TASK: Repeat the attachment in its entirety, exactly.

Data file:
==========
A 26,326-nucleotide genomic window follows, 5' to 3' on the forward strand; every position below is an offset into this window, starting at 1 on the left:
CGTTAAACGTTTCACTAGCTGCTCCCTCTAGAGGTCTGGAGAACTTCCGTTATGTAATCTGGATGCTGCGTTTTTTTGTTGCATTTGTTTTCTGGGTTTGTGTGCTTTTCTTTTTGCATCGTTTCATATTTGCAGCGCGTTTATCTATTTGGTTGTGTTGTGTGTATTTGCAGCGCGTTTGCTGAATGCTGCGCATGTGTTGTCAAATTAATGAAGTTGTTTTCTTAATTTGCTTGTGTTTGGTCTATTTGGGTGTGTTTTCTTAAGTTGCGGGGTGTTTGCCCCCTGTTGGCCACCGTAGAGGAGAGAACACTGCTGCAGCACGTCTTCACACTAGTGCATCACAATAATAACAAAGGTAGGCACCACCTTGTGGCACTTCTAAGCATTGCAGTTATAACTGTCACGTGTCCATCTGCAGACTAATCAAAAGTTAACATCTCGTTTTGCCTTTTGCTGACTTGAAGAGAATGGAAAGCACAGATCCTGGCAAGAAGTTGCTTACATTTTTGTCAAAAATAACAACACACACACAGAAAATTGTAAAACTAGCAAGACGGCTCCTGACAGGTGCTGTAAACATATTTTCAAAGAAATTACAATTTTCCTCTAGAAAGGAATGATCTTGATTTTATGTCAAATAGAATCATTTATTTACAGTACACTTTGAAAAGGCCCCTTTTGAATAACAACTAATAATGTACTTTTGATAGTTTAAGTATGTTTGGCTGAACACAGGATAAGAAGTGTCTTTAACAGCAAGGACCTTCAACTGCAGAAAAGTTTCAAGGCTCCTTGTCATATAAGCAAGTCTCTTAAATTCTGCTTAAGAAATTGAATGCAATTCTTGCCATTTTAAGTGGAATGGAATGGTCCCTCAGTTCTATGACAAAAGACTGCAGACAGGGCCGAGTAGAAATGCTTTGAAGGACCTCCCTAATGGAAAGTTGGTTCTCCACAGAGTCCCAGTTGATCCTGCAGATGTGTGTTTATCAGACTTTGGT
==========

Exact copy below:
A 26,326-nucleotide genomic window follows, 5' to 3' on the forward strand; every position below is an offset into this window, starting at 1 on the left:
CGTTAAACGTTTCACTAGCTGCTCCCTCTAGAGGTCTGGAGAACTTCCGTTATGTAATCTGGATGCTGCGTTTTTTTGTTGCATTTGTTTTCTGGGTTTGTGTGCTTTTCTTTTTGCATCGTTTCATATTTGCAGCGCGTTTATCTATTTGGTTGTGTTGTGTGTATTTGCAGCGCGTTTGCTGAATGCTGCGCATGTGTTGTCAAATTAATGAAGTTGTTTTCTTAATTTGCTTGTGTTTGGTCTATTTGGGTGTGTTTTCTTAAGTTGCGGGGTGTTTGCCCCCTGTTGGCCACCGTAGAGGAGAGAACACTGCTGCAGCACGTCTTCACACTAGTGCATCACAATAATAACAAAGGTAGGCACCACCTTGTGGCACTTCTAAGCATTGCAGTTATAACTGTCACGTGTCCATCTGCAGACTAATCAAAAGTTAACATCTCGTTTTGCCTTTTGCTGACTTGAAGAGAATGGAAAGCACAGATCCTGGCAAGAAGTTGCTTACATTTTTGTCAAAAATAACAACACACACACAGAAAATTGTAAAACTAGCAAGACGGCTCCTGACAGGTGCTGTAAACATATTTTCAAAGAAATTACAATTTTCCTCTAGAAAGGAATGATCTTGATTTTATGTCAAATAGAATCATTTATTTACAGTACACTTTGAAAAGGCCCCTTTTGAATAACAACTAATAATGTACTTTTGATAGTTTAAGTATGTTTGGCTGAACACAGGATAAGAAGTGTCTTTAACAGCAAGGACCTTCAACTGCAGAAAAGTTTCAAGGCTCCTTGTCATATAAGCAAGTCTCTTAAATTCTGCTTAAGAAATTGAATGCAATTCTTGCCATTTTAAGTGGAATGGAATGGTCCCTCAGTTCTATGACAAAAGACTGCAGACAGGGCCGAGTAGAAATGCTTTGAAGGACCTCCCTAATGGAAAGTTGGTTCTCCACAGAGTCCCAGTTGATCCTGCAGATGTGTGTTTATCAGACTTTGGT